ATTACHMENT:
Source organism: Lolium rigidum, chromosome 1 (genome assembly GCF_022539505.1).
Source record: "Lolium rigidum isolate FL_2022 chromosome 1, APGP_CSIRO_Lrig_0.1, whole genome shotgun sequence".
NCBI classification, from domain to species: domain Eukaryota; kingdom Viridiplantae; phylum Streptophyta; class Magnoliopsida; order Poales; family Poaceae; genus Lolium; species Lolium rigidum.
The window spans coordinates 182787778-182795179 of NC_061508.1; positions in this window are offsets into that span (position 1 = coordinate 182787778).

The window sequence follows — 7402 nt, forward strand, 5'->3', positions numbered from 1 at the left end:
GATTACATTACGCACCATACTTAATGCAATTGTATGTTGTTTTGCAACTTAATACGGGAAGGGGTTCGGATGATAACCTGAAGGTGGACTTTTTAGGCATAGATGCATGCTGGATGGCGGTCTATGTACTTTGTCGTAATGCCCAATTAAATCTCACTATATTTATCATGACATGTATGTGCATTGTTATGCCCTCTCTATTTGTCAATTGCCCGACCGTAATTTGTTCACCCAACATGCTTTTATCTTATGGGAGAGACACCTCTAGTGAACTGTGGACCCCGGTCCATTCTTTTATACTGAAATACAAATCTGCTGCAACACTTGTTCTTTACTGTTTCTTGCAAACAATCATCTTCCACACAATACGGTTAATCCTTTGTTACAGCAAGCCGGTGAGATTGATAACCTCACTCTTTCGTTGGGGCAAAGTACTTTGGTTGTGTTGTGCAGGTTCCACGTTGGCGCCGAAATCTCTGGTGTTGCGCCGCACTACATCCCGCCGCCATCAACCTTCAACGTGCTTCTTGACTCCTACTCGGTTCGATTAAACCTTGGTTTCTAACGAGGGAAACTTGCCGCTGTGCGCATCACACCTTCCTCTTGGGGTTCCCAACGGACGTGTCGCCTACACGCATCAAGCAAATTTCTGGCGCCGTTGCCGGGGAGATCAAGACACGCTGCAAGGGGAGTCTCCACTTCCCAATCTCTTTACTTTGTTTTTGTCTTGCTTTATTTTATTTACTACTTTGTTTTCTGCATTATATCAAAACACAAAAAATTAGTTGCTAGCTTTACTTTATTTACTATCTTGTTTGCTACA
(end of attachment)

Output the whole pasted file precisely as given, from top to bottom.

Source organism: Lolium rigidum, chromosome 1 (genome assembly GCF_022539505.1).
Source record: "Lolium rigidum isolate FL_2022 chromosome 1, APGP_CSIRO_Lrig_0.1, whole genome shotgun sequence".
NCBI classification, from domain to species: domain Eukaryota; kingdom Viridiplantae; phylum Streptophyta; class Magnoliopsida; order Poales; family Poaceae; genus Lolium; species Lolium rigidum.
The window spans coordinates 182787778-182795179 of NC_061508.1; positions in this window are offsets into that span (position 1 = coordinate 182787778).

The window sequence follows — 7402 nt, forward strand, 5'->3', positions numbered from 1 at the left end:
GATTACATTACGCACCATACTTAATGCAATTGTATGTTGTTTTGCAACTTAATACGGGAAGGGGTTCGGATGATAACCTGAAGGTGGACTTTTTAGGCATAGATGCATGCTGGATGGCGGTCTATGTACTTTGTCGTAATGCCCAATTAAATCTCACTATATTTATCATGACATGTATGTGCATTGTTATGCCCTCTCTATTTGTCAATTGCCCGACCGTAATTTGTTCACCCAACATGCTTTTATCTTATGGGAGAGACACCTCTAGTGAACTGTGGACCCCGGTCCATTCTTTTATACTGAAATACAAATCTGCTGCAACACTTGTTCTTTACTGTTTCTTGCAAACAATCATCTTCCACACAATACGGTTAATCCTTTGTTACAGCAAGCCGGTGAGATTGATAACCTCACTCTTTCGTTGGGGCAAAGTACTTTGGTTGTGTTGTGCAGGTTCCACGTTGGCGCCGAAATCTCTGGTGTTGCGCCGCACTACATCCCGCCGCCATCAACCTTCAACGTGCTTCTTGACTCCTACTCGGTTCGATTAAACCTTGGTTTCTAACGAGGGAAACTTGCCGCTGTGCGCATCACACCTTCCTCTTGGGGTTCCCAACGGACGTGTCGCCTACACGCATCAAGCAAATTTCTGGCGCCGTTGCCGGGGAGATCAAGACACGCTGCAAGGGGAGTCTCCACTTCCCAATCTCTTTACTTTGTTTTTGTCTTGCTTTATTTTATTTACTACTTTGTTTTCTGCATTATATCAAAACACAAAAAATTAGTTGCTAGCTTTACTTTATTTACTATCTTGTTTGCTACA